Rosalynn Carter Institute Investigates Caregiving and Mental Health
Library: MED
Keywords: ROSALYNN CARTER GA CAREGIVING MENTAL HEALTH ATLANTA DEPRESSED
Description: Half of all caregivers are clinically depressed--that finding will be a key point of discussion May 2-3 as the Rosalynn Carter Institute for Human Development convenes a panel of national experts at the Carter Center to examine caregiving and mental health.



Rosalynn Carter Institute investigates caregiving and mental health
Mrs. Carter leads expert panel meeting May 2-3 in Atlanta

ATLANTA--Half of all caregivers are clinically depressed--that research finding will be a key point of discussion May 2-3 as the Rosalynn Carter Institute for Human Development (RCI) convenes a panel of national experts at the Carter Center to examine caregiving and mental health.

Mrs. Carter, a longtime champion of mental health and caregiving, will use this platform to bring together the work of individuals at the RCI and the Carter Center Mental Health Program in Atlanta.

"More than 15 million caregivers provide unpaid care to relatives who are aged, chronically mentally ill and mentally retarded," said Ronda C. Talley, Ph.D., executive director of the RCI. "There is a great need to better educate individuals about what they can do to help promote mental health and to prevent and treat mental health problems."

The burden of caring for a family member places caregivers at risk for mental and physical disorders, Talley said.

Virtually all caregiving studies find high rates of clinical depression and anxiety among caregivers. Dr. Carl Eisdorfer, expert panelist in caregiving and mental health research and director of the Center of Adult Development and Aging at the University of Miami, found an estimated 46-59 percent of caregivers are clinically depressed. Approximately 49 percent of female caregivers and 31percent of male caregivers experience depression as a result of caregiving.

Eleven panelists will discuss the mental health impact on physical health of caregivers, ethnic and cultural considerations, faith-based approaches to caregiving and mental health policy for caregivers. The panel will also collaborate to write a book as part of a new caregiving book series to be published.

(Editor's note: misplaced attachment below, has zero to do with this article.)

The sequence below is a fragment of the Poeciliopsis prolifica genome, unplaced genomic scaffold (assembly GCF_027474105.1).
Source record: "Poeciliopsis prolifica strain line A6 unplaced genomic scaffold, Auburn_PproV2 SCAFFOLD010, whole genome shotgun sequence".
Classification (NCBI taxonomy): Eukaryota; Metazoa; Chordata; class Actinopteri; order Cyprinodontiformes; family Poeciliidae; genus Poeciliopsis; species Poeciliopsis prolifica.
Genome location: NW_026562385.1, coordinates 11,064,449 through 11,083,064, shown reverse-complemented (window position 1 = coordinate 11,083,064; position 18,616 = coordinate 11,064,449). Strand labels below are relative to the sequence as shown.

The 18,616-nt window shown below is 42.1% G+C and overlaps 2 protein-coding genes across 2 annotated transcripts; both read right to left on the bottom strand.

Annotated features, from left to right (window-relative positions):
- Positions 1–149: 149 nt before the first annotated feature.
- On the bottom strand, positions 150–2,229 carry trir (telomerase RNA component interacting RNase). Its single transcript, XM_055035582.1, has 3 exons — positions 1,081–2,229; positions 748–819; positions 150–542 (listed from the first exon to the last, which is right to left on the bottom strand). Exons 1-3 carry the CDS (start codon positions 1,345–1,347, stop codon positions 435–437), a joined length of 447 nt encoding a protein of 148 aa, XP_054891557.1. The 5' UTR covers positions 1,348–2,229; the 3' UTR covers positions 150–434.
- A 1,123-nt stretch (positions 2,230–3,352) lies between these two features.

The Johnson & Johnson/RCI Caregivers Program is a unique business/academic partnership that addresses areas of need in caregiving through a Practice in Action component and a Science to Practice Initiative. Caregiving and Mental Health panel members include: Carl Eisdorfer of the University of Miami; Patricia Stone Motes, Institute for Families in Society; Stephen Post, Case Western Reserve University; Pamela Jumper Thurman, Tri-Ethnic Center for Prevention Research; Thomas R. Smith, International Center for the Integration of Health and Spirituality; William Beardslee, Harvard University; Anita Brown, Hampton University; Jane Myers, University of North Carolina at Greensboro, Michael J. English, U.S. Department of Health and Human Services, Substance Abuse and Mental Health Services Administration; Susan Taylor-Brown, University of Rochester Medical School; and Sherry R. Schachter, Memorial Sloan Kettering Cancer Center. The panel will be moderated by Talley, Gregory Fricchione of the Carter Center Mental Health Program and Rick Martinez, of Johnson & Johnson.

The Rosalynn Carter Institute, affiliated with Mrs. Carter's alma mater Georgia Southwestern State University in Americus, was formed in honor of Mrs. Carter in 1987. In 2000, Johnson & Johnson partnered with the RCI to create a signature program in caregiving. The J&J/RCI Caregivers Program focuses on two primary dimensions of caregiving: practice and science. In the Science to Practice component, several panels have convened to consider issues related to their specialty areas. This panel has been convened to provide information about the connections between mental health and caregiving.

REPORTERS/EDITORS:
Members of the media are invited to cover panel discussions at the Carter Center in Atlanta. For more information, call Wes Sumner (wdsumner@canes.gsw.edu) at (229) 931-2038 or the RCI at (229) 928-1234.

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